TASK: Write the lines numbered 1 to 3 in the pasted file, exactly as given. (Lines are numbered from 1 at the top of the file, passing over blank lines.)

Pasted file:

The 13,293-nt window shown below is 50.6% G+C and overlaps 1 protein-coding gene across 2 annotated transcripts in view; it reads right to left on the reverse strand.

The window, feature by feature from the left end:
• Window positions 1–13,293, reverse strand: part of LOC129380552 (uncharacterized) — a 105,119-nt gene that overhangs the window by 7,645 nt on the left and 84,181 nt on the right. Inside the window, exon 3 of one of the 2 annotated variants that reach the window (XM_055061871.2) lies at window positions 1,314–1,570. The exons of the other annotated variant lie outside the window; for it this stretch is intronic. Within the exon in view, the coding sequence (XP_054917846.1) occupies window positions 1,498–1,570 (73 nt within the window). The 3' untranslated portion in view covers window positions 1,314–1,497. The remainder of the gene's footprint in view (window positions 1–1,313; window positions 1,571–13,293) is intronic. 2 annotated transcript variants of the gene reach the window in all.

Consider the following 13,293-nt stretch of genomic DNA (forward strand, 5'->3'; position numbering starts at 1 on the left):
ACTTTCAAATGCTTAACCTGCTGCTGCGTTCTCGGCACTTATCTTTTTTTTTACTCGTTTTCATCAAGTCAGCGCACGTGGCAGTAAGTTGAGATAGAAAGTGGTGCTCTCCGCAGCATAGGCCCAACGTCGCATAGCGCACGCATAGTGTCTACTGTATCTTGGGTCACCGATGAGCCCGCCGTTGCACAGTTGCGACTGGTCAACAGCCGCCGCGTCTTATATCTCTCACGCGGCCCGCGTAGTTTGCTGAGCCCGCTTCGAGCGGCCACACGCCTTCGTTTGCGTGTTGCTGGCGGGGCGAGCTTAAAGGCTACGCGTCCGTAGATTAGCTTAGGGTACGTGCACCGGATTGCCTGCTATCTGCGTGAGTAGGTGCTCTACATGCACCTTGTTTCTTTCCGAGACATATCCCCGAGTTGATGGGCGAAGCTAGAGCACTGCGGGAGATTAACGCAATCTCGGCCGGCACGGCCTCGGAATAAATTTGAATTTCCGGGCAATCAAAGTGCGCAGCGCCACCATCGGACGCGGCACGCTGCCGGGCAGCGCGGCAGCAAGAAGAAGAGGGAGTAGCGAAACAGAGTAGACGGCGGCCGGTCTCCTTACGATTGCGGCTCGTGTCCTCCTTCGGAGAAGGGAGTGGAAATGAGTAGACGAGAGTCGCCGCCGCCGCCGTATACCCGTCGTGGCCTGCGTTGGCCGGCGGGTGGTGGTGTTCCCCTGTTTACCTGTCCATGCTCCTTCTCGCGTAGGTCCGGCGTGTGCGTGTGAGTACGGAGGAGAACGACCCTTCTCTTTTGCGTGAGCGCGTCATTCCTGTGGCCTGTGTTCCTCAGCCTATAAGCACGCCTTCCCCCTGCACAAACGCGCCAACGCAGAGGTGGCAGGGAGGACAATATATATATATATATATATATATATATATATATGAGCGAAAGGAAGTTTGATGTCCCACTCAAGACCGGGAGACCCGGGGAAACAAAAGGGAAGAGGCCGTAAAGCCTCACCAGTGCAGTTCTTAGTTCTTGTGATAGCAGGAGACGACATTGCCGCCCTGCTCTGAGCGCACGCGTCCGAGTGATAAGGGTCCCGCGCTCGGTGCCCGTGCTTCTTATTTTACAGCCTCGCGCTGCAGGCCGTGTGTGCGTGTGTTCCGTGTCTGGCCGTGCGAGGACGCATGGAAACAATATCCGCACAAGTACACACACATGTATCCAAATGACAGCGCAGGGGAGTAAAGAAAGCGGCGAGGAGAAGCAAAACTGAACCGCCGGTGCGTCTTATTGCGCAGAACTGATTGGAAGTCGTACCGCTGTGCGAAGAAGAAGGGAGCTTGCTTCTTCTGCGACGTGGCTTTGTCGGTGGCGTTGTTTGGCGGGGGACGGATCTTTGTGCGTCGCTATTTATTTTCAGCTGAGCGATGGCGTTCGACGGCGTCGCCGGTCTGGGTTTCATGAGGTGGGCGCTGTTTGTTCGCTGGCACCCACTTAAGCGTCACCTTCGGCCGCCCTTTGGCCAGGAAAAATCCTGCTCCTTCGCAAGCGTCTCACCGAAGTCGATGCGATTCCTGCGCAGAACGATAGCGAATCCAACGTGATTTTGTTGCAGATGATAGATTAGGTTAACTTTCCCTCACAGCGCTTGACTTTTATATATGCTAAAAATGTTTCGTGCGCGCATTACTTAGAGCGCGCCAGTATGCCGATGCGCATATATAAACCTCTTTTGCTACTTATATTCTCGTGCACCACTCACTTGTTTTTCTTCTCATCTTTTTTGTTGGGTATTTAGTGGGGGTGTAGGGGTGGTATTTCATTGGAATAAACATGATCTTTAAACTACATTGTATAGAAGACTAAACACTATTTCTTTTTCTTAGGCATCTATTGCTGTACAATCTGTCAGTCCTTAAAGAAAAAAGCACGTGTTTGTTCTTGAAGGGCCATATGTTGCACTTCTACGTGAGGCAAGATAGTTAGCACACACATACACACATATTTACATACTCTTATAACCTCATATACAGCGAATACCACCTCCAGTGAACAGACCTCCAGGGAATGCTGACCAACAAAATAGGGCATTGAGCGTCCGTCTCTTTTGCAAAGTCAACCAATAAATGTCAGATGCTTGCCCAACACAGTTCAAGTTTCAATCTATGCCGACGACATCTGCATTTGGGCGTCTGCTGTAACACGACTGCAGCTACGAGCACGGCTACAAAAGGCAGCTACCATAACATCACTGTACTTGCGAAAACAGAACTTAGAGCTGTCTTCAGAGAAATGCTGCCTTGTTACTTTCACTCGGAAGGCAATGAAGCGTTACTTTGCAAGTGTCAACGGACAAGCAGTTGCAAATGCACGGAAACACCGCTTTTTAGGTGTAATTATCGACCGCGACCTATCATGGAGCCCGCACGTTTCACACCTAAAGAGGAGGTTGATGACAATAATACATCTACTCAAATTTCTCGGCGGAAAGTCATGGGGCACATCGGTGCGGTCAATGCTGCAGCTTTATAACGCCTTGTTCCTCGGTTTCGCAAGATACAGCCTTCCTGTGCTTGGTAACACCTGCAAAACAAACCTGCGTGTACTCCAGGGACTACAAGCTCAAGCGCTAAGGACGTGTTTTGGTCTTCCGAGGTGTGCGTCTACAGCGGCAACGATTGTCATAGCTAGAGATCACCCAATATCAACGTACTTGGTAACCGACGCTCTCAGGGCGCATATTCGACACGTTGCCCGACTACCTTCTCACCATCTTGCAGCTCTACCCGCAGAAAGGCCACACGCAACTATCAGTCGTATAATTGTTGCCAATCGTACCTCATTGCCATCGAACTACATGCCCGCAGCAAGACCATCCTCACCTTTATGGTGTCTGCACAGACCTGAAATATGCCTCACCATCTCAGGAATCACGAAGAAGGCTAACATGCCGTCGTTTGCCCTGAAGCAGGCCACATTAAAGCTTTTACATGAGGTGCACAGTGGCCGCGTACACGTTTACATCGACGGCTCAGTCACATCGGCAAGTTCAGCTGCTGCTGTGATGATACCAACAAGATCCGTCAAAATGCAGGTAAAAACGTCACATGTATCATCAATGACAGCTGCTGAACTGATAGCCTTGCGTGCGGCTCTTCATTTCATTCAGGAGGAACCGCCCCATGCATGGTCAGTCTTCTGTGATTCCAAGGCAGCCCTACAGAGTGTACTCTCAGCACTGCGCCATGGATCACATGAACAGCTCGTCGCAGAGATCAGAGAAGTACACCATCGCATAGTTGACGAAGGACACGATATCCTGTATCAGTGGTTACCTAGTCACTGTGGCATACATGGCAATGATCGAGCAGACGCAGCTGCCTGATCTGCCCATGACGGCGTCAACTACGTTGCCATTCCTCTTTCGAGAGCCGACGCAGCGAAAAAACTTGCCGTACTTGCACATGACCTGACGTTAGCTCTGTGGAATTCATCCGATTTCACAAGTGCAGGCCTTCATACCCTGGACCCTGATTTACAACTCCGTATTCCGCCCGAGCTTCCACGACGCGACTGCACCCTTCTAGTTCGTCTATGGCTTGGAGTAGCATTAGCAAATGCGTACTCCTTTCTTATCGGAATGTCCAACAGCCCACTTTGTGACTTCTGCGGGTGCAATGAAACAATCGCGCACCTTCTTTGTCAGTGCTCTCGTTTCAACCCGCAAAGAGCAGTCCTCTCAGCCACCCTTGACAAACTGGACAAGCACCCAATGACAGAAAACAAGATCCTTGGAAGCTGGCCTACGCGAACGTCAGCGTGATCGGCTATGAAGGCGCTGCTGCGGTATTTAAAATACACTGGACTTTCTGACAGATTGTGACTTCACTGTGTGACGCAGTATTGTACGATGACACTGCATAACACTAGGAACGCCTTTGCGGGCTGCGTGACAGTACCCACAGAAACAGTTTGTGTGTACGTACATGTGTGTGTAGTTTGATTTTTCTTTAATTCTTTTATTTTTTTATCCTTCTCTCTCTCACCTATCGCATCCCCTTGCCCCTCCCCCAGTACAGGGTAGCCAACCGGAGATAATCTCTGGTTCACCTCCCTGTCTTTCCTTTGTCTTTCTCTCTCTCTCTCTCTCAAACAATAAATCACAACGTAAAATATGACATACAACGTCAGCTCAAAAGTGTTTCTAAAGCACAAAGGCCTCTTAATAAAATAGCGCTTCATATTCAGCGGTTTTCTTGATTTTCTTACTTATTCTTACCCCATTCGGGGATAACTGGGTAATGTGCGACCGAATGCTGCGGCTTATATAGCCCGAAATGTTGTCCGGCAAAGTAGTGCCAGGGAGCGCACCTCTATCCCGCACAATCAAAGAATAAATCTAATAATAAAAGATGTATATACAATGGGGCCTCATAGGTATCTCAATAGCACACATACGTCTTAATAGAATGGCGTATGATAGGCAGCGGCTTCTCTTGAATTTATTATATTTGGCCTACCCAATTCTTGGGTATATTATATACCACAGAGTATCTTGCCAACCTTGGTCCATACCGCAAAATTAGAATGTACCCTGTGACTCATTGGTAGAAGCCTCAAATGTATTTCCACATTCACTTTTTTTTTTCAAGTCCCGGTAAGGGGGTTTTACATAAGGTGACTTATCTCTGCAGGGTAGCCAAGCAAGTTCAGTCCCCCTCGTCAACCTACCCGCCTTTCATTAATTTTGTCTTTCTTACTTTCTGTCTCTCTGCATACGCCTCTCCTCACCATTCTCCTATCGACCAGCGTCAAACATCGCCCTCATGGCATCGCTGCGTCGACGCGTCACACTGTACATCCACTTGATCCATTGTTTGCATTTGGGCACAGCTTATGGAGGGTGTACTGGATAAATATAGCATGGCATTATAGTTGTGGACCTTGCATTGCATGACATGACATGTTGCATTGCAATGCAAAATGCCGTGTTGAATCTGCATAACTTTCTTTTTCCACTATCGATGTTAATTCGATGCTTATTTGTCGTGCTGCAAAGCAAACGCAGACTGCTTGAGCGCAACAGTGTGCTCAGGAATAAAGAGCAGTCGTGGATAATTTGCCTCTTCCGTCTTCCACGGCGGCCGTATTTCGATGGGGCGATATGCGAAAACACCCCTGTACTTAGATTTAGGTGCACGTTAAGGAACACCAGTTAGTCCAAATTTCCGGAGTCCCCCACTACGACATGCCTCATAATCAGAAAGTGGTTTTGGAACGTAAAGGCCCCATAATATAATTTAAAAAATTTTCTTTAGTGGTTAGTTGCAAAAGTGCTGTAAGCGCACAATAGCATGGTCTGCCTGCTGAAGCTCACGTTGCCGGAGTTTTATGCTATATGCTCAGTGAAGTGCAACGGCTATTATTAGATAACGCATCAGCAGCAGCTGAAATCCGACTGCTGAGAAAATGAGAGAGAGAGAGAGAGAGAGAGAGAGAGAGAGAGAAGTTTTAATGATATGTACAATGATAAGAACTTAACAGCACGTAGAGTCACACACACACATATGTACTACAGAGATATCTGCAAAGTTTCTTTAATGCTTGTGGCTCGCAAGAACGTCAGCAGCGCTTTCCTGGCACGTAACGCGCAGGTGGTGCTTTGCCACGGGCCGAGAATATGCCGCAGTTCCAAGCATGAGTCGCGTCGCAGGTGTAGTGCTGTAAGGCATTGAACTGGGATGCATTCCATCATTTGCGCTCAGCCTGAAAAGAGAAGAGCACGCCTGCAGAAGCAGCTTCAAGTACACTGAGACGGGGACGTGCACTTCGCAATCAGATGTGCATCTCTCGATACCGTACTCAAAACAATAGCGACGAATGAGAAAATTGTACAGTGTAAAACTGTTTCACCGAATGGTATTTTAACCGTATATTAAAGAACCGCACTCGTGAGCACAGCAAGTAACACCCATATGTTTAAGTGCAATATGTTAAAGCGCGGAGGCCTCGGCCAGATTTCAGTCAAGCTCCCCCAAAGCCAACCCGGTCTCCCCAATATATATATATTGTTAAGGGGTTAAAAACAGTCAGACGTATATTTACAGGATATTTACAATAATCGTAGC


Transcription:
The 13,293-nt window shown below is 50.6% G+C and overlaps 1 protein-coding gene across 2 annotated transcripts in view; it reads right to left on the reverse strand.

The window, feature by feature from the left end:
• Window positions 1–13,293, reverse strand: part of LOC129380552 (uncharacterized) — a 105,119-nt gene that overhangs the window by 7,645 nt on the left and 84,181 nt on the right. Inside the window, exon 3 of one of the 2 annotated variants that reach the window (XM_055061871.2) lies at window positions 1,314–1,570. The exons of the other annotated variant lie outside the window; for it this stretch is intronic. Within the exon in view, the coding sequence (XP_054917846.1) occupies window positions 1,498–1,570 (73 nt within the window). The 3' untranslated portion in view covers window positions 1,314–1,497. The remainder of the gene's footprint in view (window positions 1–1,313; window positions 1,571–13,293) is intronic. 2 annotated transcript variants of the gene reach the window in all.